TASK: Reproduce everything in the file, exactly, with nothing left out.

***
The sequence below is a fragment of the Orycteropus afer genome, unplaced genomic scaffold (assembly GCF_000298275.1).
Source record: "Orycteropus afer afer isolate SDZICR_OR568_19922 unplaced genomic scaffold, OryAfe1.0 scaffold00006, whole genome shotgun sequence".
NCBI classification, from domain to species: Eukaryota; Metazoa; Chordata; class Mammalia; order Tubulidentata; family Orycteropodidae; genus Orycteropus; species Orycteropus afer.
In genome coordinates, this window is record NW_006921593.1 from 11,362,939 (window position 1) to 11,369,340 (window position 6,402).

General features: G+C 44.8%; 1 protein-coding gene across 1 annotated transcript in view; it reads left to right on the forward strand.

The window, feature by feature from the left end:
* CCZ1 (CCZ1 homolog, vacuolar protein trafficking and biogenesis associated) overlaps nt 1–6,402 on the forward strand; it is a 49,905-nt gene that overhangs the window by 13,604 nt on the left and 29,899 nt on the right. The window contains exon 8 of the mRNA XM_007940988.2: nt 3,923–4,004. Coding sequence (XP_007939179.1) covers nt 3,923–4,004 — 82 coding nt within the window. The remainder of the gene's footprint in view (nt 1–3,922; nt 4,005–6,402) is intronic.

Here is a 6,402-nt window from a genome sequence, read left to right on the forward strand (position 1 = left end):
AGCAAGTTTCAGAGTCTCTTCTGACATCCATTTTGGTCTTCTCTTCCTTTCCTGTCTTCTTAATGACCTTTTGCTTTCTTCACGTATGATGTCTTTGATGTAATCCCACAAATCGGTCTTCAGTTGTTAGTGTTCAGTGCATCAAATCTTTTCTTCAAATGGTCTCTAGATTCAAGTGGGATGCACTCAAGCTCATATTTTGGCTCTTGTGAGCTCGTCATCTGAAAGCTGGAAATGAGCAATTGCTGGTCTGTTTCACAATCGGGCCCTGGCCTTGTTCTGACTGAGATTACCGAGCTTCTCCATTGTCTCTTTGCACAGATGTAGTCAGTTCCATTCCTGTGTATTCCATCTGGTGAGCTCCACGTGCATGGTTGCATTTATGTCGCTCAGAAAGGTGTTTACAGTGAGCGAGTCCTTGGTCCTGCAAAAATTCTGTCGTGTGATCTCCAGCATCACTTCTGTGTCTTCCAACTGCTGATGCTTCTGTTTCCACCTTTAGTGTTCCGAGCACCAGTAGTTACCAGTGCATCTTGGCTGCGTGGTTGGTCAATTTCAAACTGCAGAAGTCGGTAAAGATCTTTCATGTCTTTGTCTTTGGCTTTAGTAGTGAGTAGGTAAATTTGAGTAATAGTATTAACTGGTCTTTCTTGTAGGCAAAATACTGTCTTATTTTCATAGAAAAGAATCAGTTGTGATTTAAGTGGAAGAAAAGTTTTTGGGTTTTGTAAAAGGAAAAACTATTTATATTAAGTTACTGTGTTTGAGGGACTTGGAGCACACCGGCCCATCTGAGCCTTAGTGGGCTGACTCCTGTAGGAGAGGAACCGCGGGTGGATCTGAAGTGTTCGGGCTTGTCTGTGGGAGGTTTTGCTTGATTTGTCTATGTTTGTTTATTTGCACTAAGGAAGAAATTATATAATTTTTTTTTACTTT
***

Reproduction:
The sequence below is a fragment of the Orycteropus afer genome, unplaced genomic scaffold (assembly GCF_000298275.1).
Source record: "Orycteropus afer afer isolate SDZICR_OR568_19922 unplaced genomic scaffold, OryAfe1.0 scaffold00006, whole genome shotgun sequence".
NCBI classification, from domain to species: Eukaryota; Metazoa; Chordata; class Mammalia; order Tubulidentata; family Orycteropodidae; genus Orycteropus; species Orycteropus afer.
In genome coordinates, this window is record NW_006921593.1 from 11,362,939 (window position 1) to 11,369,340 (window position 6,402).

General features: G+C 44.8%; 1 protein-coding gene across 1 annotated transcript in view; it reads left to right on the forward strand.

The window, feature by feature from the left end:
* CCZ1 (CCZ1 homolog, vacuolar protein trafficking and biogenesis associated) overlaps nt 1–6,402 on the forward strand; it is a 49,905-nt gene that overhangs the window by 13,604 nt on the left and 29,899 nt on the right. The window contains exon 8 of the mRNA XM_007940988.2: nt 3,923–4,004. Coding sequence (XP_007939179.1) covers nt 3,923–4,004 — 82 coding nt within the window. The remainder of the gene's footprint in view (nt 1–3,922; nt 4,005–6,402) is intronic.

Here is a 6,402-nt window from a genome sequence, read left to right on the forward strand (position 1 = left end):
AGCAAGTTTCAGAGTCTCTTCTGACATCCATTTTGGTCTTCTCTTCCTTTCCTGTCTTCTTAATGACCTTTTGCTTTCTTCACGTATGATGTCTTTGATGTAATCCCACAAATCGGTCTTCAGTTGTTAGTGTTCAGTGCATCAAATCTTTTCTTCAAATGGTCTCTAGATTCAAGTGGGATGCACTCAAGCTCATATTTTGGCTCTTGTGAGCTCGTCATCTGAAAGCTGGAAATGAGCAATTGCTGGTCTGTTTCACAATCGGGCCCTGGCCTTGTTCTGACTGAGATTACCGAGCTTCTCCATTGTCTCTTTGCACAGATGTAGTCAGTTCCATTCCTGTGTATTCCATCTGGTGAGCTCCACGTGCATGGTTGCATTTATGTCGCTCAGAAAGGTGTTTACAGTGAGCGAGTCCTTGGTCCTGCAAAAATTCTGTCGTGTGATCTCCAGCATCACTTCTGTGTCTTCCAACTGCTGATGCTTCTGTTTCCACCTTTAGTGTTCCGAGCACCAGTAGTTACCAGTGCATCTTGGCTGCGTGGTTGGTCAATTTCAAACTGCAGAAGTCGGTAAAGATCTTTCATGTCTTTGTCTTTGGCTTTAGTAGTGAGTAGGTAAATTTGAGTAATAGTATTAACTGGTCTTTCTTGTAGGCAAAATACTGTCTTATTTTCATAGAAAAGAATCAGTTGTGATTTAAGTGGAAGAAAAGTTTTTGGGTTTTGTAAAAGGAAAAACTATTTATATTAAGTTACTGTGTTTGAGGGACTTGGAGCACACCGGCCCATCTGAGCCTTAGTGGGCTGACTCCTGTAGGAGAGGAACCGCGGGTGGATCTGAAGTGTTCGGGCTTGTCTGTGGGAGGTTTTGCTTGATTTGTCTATGTTTGTTTATTTGCACTAAGGAAGAAATTATATAATTTTTTTTTACTTT